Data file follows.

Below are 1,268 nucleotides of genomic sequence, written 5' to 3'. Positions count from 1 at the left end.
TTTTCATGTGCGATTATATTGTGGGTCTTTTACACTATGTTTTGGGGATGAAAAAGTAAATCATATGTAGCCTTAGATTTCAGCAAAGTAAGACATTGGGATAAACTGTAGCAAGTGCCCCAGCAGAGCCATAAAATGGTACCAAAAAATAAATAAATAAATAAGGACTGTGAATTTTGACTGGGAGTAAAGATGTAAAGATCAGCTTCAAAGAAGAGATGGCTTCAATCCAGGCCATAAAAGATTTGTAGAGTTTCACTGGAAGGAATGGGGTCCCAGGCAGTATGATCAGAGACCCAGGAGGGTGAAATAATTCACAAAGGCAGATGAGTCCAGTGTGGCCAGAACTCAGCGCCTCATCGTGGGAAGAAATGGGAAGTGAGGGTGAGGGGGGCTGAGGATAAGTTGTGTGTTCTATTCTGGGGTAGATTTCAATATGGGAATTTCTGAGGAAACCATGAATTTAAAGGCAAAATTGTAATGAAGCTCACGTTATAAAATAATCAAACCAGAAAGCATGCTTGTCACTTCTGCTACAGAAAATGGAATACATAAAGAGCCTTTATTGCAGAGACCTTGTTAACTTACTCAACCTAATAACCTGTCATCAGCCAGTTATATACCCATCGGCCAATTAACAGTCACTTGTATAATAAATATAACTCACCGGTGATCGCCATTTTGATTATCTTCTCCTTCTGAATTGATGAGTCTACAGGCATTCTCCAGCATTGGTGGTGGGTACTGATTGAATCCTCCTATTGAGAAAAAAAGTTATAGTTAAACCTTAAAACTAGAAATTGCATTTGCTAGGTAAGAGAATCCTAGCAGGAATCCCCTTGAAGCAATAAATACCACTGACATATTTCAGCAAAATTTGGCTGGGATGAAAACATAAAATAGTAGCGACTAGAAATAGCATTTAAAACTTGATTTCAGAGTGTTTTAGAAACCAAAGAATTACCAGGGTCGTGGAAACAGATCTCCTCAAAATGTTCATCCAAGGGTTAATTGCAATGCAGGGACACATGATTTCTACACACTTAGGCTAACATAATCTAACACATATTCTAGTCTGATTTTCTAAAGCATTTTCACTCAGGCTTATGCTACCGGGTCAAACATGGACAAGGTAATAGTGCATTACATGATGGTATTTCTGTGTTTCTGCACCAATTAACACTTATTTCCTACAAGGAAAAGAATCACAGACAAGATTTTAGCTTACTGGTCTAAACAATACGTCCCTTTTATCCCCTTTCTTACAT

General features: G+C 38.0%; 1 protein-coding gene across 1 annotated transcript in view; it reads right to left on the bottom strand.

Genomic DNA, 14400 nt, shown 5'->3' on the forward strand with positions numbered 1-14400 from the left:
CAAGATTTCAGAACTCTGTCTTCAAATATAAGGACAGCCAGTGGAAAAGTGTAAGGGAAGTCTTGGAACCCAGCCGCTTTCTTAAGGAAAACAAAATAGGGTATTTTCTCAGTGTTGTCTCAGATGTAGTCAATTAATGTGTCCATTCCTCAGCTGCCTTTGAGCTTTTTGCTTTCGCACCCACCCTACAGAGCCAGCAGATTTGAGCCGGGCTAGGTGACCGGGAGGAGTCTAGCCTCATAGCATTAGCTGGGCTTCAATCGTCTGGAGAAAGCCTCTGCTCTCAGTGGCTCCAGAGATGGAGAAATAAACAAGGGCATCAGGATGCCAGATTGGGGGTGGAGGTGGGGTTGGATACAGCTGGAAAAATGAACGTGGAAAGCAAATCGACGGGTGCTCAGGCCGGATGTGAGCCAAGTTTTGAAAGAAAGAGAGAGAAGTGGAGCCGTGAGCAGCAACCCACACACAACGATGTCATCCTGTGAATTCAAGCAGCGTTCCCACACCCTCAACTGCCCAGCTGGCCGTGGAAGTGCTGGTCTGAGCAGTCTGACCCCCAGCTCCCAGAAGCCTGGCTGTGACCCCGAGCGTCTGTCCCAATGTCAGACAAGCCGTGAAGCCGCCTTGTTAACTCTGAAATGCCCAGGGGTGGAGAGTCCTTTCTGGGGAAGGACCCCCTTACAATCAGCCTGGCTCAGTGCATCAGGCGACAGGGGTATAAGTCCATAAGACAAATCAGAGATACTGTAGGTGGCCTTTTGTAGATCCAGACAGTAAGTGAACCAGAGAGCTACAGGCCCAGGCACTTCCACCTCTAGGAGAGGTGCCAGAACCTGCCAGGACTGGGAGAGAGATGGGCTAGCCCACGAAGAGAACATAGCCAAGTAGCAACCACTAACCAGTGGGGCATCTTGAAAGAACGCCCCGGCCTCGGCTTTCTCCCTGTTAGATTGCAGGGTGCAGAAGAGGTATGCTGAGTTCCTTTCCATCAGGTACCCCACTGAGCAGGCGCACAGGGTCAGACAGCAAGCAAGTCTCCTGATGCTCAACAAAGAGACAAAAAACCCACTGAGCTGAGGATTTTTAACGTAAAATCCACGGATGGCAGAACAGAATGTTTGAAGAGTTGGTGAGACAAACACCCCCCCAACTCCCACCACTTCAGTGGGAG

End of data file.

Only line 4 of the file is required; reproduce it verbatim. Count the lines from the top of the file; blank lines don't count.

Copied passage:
Genomic DNA, 14400 nt, shown 5'->3' on the forward strand with positions numbered 1-14400 from the left: